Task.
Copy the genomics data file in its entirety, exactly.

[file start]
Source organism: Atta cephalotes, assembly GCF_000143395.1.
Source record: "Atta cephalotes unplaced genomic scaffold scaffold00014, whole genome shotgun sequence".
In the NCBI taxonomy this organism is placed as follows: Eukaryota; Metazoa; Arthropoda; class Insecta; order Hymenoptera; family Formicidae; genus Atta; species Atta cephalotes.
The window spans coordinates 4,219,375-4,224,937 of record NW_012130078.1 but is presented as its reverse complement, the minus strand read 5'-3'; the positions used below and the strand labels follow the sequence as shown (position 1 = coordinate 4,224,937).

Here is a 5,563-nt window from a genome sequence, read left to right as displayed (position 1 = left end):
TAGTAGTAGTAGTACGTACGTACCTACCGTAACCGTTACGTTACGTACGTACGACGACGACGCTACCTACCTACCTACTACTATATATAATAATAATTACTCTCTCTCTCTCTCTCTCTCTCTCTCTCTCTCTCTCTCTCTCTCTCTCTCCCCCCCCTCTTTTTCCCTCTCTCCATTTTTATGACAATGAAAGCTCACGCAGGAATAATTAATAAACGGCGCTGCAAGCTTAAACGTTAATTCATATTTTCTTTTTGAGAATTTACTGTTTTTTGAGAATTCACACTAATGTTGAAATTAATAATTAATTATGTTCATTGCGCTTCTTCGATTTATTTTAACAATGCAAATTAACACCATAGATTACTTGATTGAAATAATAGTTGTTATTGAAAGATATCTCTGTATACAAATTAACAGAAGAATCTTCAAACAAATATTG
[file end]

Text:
Source organism: Atta cephalotes, assembly GCF_000143395.1.
Source record: "Atta cephalotes unplaced genomic scaffold scaffold00014, whole genome shotgun sequence".
In the NCBI taxonomy this organism is placed as follows: Eukaryota; Metazoa; Arthropoda; class Insecta; order Hymenoptera; family Formicidae; genus Atta; species Atta cephalotes.
The window spans coordinates 4,219,375-4,224,937 of record NW_012130078.1 but is presented as its reverse complement, the minus strand read 5'-3'; the positions used below and the strand labels follow the sequence as shown (position 1 = coordinate 4,224,937).

Here is a 5,563-nt window from a genome sequence, read left to right as displayed (position 1 = left end):
TAGTAGTAGTAGTACGTACGTACCTACCGTAACCGTTACGTTACGTACGTACGACGACGACGCTACCTACCTACCTACTACTATATATAATAATAATTACTCTCTCTCTCTCTCTCTCTCTCTCTCTCTCTCTCTCTCTCTCTCTCTCTCCCCCCCCTCTTTTTCCCTCTCTCCATTTTTATGACAATGAAAGCTCACGCAGGAATAATTAATAAACGGCGCTGCAAGCTTAAACGTTAATTCATATTTTCTTTTTGAGAATTTACTGTTTTTTGAGAATTCACACTAATGTTGAAATTAATAATTAATTATGTTCATTGCGCTTCTTCGATTTATTTTAACAATGCAAATTAACACCATAGATTACTTGATTGAAATAATAGTTGTTATTGAAAGATATCTCTGTATACAAATTAACAGAAGAATCTTCAAACAAATATTG